Balancing Artificial Lift, Chemical Injection To Achieve Production Goals Over Life of Well
- Rainer Phelps (Baker Hughes)
- Document ID
- Society of Petroleum Engineers
- Journal of Petroleum Technology
- Publication Date
- October 2015
- Document Type
- Journal Paper
- 28 - 30
- 2015. Copyright is retained by the author. This document is distributed by SPE with the permission of the author. Contact the author for permission to use material from this document.
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Production engineers are often asked to manage both the artificial lift (AL) system and the upstream chemical injection program for a project. Frequently the two services are managed separately, without considering the implications of each on the achievement of targeted levels of high-quality fluid production over the life of the well. For example, how do chemical treatments for scale, asphaltenes, and paraffin affect the AL system? How does one maintain integrity while protecting the AL system metallurgy from corrosion?
One answer is to look at production holistically in an approach called production enrichment to determine what is necessary to meet production objectives without jeopardizing the electrical submersible pump (ESP) equipment. This approach requires
- Integrating chemical and AL expertise to understand the chemical composition of fluid streams and their effect on the AL system, and to deploy the best solution for chemical injection and AL
- Meeting production levels and fluid quality objectives over the life of the well
- Avoiding nonproductive time, well intervention, and equipment replacement costs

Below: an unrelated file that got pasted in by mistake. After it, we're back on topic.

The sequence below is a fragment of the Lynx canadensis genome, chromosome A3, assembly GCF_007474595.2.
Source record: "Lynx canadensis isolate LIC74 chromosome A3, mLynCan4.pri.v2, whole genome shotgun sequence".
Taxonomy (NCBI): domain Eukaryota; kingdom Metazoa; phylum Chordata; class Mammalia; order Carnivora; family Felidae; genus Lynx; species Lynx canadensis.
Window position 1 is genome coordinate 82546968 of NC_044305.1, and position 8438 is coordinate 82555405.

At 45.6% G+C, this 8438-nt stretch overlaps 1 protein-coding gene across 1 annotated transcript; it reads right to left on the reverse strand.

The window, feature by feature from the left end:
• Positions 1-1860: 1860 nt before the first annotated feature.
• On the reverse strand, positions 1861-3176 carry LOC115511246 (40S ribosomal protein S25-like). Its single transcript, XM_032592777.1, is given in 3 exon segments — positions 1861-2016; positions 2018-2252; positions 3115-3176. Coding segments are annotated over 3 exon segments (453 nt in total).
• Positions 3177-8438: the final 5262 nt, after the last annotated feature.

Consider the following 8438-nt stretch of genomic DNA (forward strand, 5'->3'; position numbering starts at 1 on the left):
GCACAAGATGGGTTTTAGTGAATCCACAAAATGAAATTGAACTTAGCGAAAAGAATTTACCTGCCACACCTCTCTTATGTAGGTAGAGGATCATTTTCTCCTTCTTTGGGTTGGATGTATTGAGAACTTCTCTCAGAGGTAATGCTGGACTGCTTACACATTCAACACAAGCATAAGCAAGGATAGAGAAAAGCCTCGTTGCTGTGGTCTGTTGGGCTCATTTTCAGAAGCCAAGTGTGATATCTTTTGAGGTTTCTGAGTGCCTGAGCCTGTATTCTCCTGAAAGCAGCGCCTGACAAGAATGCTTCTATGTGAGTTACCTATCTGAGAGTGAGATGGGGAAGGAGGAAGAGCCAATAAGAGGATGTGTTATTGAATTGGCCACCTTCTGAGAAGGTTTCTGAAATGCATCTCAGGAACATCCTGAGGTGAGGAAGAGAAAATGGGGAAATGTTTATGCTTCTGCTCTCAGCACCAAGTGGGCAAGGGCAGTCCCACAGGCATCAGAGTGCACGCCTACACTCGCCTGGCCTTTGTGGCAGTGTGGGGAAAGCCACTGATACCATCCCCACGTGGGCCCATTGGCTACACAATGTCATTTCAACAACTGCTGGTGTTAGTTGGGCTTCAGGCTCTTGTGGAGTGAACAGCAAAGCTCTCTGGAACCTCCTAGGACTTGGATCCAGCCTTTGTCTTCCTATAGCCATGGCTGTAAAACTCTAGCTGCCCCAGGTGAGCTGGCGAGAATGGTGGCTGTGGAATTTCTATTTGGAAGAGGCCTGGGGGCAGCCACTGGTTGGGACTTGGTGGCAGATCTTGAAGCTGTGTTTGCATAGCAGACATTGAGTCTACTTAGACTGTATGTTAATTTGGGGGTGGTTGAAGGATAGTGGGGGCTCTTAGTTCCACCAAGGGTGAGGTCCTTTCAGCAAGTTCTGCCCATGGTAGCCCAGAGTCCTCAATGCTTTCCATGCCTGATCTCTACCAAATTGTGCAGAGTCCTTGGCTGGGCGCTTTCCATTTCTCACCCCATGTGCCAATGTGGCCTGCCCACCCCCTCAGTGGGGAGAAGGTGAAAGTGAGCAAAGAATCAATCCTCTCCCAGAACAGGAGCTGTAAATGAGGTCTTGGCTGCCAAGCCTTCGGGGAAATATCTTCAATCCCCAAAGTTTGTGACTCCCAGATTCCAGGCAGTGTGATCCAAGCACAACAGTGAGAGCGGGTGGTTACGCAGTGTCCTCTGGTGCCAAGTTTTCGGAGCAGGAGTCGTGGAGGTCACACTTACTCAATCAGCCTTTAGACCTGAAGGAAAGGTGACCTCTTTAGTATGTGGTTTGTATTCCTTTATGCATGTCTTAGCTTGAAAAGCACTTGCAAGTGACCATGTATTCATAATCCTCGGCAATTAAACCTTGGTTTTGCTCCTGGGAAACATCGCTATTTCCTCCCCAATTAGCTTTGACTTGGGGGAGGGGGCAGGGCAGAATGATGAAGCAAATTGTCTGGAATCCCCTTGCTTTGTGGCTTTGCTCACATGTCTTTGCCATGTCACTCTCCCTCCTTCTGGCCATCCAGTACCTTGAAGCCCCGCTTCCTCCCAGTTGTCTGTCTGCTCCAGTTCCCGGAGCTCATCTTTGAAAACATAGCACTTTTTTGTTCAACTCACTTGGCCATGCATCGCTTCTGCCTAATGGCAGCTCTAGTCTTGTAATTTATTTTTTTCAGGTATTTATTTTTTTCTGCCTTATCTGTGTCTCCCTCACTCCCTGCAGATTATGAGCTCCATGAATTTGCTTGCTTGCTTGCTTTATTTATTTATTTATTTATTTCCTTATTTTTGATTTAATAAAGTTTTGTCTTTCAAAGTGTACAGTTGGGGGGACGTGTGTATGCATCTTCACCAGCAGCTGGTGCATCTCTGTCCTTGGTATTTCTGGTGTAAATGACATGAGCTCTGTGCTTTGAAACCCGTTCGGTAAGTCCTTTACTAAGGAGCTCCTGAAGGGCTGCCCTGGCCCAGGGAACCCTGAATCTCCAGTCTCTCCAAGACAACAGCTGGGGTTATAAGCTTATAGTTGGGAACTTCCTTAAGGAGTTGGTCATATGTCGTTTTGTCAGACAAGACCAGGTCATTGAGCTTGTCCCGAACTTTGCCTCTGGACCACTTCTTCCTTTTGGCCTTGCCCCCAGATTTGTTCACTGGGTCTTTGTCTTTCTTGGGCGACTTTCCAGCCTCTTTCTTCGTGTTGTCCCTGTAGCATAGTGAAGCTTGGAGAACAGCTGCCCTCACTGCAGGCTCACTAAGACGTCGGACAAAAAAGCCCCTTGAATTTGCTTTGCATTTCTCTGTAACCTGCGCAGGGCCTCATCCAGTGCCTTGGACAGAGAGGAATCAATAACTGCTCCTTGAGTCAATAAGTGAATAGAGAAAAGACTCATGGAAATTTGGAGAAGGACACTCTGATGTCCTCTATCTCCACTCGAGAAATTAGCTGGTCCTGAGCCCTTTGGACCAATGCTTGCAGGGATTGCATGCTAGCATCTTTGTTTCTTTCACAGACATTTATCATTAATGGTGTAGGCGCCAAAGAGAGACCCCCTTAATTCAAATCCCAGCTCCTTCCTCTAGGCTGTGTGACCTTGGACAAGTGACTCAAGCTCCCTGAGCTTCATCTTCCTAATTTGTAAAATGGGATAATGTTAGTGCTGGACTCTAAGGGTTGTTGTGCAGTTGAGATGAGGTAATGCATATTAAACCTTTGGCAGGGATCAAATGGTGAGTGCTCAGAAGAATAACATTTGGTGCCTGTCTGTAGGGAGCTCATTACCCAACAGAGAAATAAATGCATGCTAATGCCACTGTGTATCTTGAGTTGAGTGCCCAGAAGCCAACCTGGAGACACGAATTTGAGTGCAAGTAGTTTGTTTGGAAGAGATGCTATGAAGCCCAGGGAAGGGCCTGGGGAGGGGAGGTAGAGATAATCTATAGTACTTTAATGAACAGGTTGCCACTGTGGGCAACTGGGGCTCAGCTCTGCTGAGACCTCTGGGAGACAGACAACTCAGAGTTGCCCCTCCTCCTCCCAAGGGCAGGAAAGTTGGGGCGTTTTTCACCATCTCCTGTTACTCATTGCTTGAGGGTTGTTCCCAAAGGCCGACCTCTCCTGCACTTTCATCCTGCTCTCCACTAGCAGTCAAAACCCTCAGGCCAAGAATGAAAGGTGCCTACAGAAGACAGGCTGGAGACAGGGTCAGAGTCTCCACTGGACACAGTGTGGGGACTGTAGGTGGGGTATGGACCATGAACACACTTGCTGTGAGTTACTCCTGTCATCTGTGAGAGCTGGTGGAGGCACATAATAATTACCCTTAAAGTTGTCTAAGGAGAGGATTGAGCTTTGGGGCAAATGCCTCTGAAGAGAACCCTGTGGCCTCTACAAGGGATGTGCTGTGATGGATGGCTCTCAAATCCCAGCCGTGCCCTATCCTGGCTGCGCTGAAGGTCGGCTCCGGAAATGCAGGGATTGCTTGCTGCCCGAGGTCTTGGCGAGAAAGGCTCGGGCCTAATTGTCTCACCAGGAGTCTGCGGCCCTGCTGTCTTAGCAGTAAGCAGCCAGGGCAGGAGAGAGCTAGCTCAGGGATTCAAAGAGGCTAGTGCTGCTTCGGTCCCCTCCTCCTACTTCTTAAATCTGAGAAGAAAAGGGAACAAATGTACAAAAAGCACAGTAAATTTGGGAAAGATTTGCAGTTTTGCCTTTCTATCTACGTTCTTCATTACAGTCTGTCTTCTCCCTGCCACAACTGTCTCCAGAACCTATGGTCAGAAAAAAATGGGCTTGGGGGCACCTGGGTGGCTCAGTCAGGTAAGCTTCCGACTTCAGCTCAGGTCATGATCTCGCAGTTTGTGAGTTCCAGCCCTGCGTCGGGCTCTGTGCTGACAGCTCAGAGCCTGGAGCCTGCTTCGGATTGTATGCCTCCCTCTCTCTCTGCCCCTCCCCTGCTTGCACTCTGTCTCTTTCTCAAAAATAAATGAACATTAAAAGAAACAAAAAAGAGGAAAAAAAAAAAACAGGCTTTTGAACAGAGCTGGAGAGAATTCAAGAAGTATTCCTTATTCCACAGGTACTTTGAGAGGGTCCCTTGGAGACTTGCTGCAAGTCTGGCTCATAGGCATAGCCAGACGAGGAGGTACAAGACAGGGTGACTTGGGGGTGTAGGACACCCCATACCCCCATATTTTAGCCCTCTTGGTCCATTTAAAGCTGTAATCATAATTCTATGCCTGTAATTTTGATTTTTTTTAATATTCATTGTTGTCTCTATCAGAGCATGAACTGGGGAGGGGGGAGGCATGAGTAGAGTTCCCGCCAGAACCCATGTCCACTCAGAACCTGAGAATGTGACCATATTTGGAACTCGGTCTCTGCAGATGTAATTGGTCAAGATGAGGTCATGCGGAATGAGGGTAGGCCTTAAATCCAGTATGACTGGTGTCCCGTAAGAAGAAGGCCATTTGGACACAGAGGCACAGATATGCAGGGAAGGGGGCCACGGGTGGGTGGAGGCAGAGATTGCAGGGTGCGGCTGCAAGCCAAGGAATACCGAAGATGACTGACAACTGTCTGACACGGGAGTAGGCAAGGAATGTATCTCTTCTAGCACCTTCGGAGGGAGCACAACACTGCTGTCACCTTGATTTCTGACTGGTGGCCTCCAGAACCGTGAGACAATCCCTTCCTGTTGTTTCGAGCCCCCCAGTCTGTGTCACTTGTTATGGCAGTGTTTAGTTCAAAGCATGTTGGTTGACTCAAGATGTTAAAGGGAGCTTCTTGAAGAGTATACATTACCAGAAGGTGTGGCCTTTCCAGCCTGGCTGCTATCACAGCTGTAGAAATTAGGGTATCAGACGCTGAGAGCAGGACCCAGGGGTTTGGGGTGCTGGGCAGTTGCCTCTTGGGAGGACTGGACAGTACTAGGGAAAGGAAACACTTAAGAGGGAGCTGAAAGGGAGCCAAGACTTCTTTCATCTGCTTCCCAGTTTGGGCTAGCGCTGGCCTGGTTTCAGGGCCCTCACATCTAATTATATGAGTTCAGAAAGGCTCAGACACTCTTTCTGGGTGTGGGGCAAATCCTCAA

- Confirming safety and environmental sustainability
The first step in production enrichment is analyzing the fluids and operational parameters of the well to fully understand the reservoir and wellbore challenges, and the production system requirements. The fluid analysis and production operation assessment confirm that the chemical treatment addresses the production fluid challenges and the AL system metallurgy.
Integrated, remote monitoring and automation of the upstream chemical program and the AL system help ensure that chemical injection rates remain at optimal levels and the AL system remains unencumbered by scale, asphaltenes, or paraffin, and runs at its best efficiency point (Fig. 1). Additionally, remote monitoring and automation substantially reduce trips to wellsites to check chemical tank levels and artificial lift parameters.
An integrated incident review and analysis process optimizes field management. Safety and environmental sustainability are enhanced, and health, safety, and environmental risk is mitigated, by using chemistries specifically designed to minimize the environmental impact of production operations, and by safer AL systems that have less potential for surface leaks and emissions.
Operators are reaping the benefits of production enrichment in applications ranging from enhanced oil recovery (EOR) CO2 flooding to shale plays and ultradeepwater.
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